So why hasn't Sanders been able to turn himself into an effective garbage man on offense yet? Part it has to do with the lower-level impact of his new assignment -- garbage men typically don't dominate summer league games or stand out, versatile scorers do. Most of it has to do with a deeper problem that quickly becomes apparent when looking at his rebounding numbers.

To put it gently, Sanders is an underwhelming rebounder. If we call him a center, he posted the No. 50 total rebound rate out of 70 qualifying NBA centers who played at least 10 games and averaged 10 or more minutes per game. For defensive rebounding he measured up at No. 57 overall from that same group. If we call him a power forward, he's still below average with respect to his defensive and total rebound rates (although he did rebound fairly well on the offensive glass last season). Now consider that his rebounding rates from last season were far better than the ones he generated in his rookie season. See the problem?

When I reflect on Larry's lack of execution as a garbage man and general lack of production on the glass, the immortal words of Woody Allen come to mind: "eighty percent of success is showing up." Larry Sanders simply isn't showing up enough in the paint and the restricted area. Here's a bit of the glowing praise I recently bestowed upon John Henson after the Wizards game:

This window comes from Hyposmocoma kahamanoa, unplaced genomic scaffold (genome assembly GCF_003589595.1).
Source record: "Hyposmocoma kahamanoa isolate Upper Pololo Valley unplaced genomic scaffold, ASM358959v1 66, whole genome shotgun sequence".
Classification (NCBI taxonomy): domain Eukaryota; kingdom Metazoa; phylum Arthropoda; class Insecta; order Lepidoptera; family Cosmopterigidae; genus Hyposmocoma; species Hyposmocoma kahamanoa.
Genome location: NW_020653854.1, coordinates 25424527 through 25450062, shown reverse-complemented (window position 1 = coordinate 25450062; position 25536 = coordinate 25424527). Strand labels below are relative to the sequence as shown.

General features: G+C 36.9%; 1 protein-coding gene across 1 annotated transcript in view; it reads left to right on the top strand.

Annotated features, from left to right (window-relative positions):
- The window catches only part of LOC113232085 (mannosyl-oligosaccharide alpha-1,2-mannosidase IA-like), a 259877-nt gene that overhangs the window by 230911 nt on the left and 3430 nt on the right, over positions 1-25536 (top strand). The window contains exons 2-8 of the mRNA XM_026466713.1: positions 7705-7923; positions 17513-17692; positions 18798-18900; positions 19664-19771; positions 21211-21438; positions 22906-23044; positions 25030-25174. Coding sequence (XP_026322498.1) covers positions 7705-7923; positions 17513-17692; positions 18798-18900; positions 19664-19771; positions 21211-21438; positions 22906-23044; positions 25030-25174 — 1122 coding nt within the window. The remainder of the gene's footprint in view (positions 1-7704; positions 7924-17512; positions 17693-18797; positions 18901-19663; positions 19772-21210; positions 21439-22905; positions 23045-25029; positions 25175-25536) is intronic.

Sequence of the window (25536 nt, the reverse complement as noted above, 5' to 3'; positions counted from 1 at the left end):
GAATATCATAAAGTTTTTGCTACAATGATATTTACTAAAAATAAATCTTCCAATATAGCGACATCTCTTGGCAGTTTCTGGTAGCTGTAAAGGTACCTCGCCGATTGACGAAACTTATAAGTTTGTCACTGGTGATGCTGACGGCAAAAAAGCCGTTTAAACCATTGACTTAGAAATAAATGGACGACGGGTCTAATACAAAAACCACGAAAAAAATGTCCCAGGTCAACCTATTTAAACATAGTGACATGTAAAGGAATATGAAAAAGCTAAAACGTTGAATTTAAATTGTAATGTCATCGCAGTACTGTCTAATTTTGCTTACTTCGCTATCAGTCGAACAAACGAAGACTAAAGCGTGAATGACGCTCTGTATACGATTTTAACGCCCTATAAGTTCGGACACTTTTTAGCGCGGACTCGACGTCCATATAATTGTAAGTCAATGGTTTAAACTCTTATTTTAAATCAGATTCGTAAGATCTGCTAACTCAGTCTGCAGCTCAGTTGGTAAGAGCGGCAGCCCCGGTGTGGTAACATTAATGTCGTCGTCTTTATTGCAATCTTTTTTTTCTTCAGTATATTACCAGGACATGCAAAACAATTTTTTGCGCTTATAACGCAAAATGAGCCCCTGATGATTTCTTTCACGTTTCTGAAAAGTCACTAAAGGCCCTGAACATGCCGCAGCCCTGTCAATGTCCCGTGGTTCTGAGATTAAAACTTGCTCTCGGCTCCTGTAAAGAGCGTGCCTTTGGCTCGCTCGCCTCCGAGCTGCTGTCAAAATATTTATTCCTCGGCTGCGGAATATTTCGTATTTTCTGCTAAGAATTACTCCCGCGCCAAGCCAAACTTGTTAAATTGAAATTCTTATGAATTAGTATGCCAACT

Henson often plays as if the restricted area exerts a keen gravitational pull on him. I rarely spotted the rookie outside the paint when the ball hit the rim, which may be the most impressive thing about his rebounding performance. Despite numerous offensive and defensive assignments on the perimeter, he always worked back to the rim as the shot clock wound down and often got his hands on the ball.

I can't say those things about Sanders right now, but there's no good reason why I shouldn't be able to say them about him. Of all the Wacky Waving Inflatable Arm Failing Tube Men on the Bucks, he is the wackiest and the waviest (and his combine measurements back that up). He just needs to show up more often. Anyone can show up. If Sanders finds a way to wire his brain like Henson, he has the physical tools to get better as a garbage man and a rebounder. At some point skill factors into the level of execution, but Sanders is in a place where he can quickly get better at his role if he just makes it a point to get into the restricted area more frequently.

I broke down some film on Sanders from the games against the Hornets (1 OREB) and Wizards (1 OREB) and decided to isolate his rebounding position when the ball was released by the shooter on the offensive end of the floor -- the focus is on true half court looks, not the fast breaks or broken plays.

He is highlighted with an box when out of position and with color coverage when in the paint. There are two .GIF files with three-second holds for each image, so take a look and see if you agree with my analysis from above.

Here's the key point: in the 17 separate plays shown below, Larry Sanders got himself into good position only four times. That's unacceptable. It's not something I should be able to point out or say about Sanders. He really needs to show up more often. It's time, Larry. If you don't do it, John Henson and Ekpe Udoh certainly will.